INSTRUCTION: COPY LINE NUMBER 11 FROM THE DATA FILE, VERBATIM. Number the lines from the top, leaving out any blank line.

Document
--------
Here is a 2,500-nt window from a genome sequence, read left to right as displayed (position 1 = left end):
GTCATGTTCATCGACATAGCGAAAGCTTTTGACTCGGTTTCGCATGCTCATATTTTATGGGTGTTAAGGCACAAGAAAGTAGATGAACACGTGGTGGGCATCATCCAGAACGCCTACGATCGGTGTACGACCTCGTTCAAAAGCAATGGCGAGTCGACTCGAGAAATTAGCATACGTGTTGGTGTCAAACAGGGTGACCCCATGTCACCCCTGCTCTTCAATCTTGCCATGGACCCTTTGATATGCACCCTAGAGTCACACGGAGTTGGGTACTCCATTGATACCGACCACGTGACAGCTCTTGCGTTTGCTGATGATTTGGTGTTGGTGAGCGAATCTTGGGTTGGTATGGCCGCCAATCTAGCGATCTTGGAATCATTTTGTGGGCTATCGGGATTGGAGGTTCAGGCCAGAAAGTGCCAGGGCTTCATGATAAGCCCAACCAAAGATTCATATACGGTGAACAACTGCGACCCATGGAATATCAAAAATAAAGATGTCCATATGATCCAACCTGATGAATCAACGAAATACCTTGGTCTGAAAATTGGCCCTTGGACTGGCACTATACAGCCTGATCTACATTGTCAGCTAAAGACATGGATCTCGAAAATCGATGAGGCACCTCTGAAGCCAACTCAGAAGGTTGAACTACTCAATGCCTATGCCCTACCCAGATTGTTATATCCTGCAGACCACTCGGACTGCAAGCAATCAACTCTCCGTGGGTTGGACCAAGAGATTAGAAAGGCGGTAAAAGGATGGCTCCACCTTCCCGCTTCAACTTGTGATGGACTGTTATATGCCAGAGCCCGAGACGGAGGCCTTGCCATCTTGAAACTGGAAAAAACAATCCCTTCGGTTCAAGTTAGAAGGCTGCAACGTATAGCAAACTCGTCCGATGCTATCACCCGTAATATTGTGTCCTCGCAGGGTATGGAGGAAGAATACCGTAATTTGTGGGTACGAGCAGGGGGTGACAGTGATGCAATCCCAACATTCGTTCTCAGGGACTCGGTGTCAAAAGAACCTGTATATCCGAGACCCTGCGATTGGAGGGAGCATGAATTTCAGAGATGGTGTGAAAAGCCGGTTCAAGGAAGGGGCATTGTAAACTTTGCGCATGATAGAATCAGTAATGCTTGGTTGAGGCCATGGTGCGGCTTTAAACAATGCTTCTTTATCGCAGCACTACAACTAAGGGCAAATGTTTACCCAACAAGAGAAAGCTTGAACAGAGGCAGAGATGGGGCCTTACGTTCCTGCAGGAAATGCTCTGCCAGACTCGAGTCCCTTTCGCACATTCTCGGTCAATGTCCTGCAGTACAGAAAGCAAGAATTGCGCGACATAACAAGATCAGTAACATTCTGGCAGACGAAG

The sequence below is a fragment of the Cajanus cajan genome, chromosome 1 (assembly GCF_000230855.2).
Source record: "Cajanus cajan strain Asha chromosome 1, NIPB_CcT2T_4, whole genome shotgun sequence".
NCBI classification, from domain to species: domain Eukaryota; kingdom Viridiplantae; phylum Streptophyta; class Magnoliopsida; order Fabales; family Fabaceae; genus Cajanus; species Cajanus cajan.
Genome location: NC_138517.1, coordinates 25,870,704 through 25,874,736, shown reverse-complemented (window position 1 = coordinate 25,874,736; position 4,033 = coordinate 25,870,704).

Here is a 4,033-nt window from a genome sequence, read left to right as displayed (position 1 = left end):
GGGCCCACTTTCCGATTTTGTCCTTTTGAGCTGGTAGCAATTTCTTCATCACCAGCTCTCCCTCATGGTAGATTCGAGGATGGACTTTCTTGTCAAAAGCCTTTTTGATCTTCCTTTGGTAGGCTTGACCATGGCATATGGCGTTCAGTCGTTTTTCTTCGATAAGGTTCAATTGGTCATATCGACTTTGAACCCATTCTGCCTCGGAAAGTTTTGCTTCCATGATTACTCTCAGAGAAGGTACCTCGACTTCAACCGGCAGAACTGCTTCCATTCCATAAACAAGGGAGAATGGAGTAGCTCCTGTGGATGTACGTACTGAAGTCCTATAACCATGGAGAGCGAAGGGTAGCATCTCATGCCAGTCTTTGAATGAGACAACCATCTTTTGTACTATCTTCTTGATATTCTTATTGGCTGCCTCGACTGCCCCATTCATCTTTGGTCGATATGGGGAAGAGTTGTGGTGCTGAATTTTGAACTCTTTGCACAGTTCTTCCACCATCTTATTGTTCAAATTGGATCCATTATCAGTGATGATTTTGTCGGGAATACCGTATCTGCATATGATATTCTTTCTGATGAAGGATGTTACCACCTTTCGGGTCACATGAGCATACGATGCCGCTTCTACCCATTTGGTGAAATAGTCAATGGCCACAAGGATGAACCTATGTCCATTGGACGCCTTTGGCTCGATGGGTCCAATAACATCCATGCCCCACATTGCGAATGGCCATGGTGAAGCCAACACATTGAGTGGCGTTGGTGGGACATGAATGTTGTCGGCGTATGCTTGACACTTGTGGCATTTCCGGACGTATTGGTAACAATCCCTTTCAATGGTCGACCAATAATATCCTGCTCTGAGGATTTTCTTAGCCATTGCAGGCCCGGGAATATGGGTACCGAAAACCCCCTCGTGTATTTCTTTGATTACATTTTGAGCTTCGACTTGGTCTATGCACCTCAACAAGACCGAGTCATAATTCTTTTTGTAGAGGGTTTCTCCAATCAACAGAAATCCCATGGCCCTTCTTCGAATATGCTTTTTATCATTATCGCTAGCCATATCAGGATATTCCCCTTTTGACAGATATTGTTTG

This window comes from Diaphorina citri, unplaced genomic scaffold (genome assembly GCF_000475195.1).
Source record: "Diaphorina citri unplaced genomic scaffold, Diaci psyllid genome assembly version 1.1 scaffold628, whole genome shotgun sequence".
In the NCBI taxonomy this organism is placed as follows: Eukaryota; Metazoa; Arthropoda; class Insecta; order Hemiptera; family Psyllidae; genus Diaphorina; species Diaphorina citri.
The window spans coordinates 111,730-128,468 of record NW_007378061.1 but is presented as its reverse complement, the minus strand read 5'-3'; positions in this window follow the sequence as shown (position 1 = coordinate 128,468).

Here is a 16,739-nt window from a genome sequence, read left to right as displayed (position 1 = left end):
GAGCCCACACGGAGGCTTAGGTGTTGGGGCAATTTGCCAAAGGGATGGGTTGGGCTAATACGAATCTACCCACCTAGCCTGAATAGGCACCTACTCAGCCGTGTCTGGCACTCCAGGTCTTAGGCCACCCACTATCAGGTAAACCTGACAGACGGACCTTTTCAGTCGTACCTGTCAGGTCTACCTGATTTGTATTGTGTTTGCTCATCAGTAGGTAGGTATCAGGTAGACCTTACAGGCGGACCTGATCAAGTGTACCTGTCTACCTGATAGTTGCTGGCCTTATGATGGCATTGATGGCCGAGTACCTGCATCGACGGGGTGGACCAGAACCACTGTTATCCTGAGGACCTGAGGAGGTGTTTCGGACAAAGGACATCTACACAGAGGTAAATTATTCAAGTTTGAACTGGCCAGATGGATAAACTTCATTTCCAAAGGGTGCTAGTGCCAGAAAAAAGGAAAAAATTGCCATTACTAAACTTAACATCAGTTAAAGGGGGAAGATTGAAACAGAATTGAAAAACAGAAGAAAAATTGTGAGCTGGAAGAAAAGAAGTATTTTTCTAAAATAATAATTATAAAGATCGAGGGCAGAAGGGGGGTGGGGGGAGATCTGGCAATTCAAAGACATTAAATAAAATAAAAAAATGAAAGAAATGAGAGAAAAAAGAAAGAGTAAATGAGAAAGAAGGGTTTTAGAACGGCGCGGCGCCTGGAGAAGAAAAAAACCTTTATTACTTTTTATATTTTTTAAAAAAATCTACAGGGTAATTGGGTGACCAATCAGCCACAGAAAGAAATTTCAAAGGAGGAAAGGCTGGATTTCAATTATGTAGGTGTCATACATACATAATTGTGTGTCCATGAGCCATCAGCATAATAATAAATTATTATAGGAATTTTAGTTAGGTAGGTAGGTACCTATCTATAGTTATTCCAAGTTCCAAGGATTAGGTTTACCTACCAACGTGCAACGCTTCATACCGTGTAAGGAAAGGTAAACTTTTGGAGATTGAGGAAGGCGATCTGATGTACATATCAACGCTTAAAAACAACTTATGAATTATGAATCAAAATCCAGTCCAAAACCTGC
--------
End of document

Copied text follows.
In the NCBI taxonomy this organism is placed as follows: Eukaryota; Metazoa; Arthropoda; class Insecta; order Hemiptera; family Psyllidae; genus Diaphorina; species Diaphorina citri.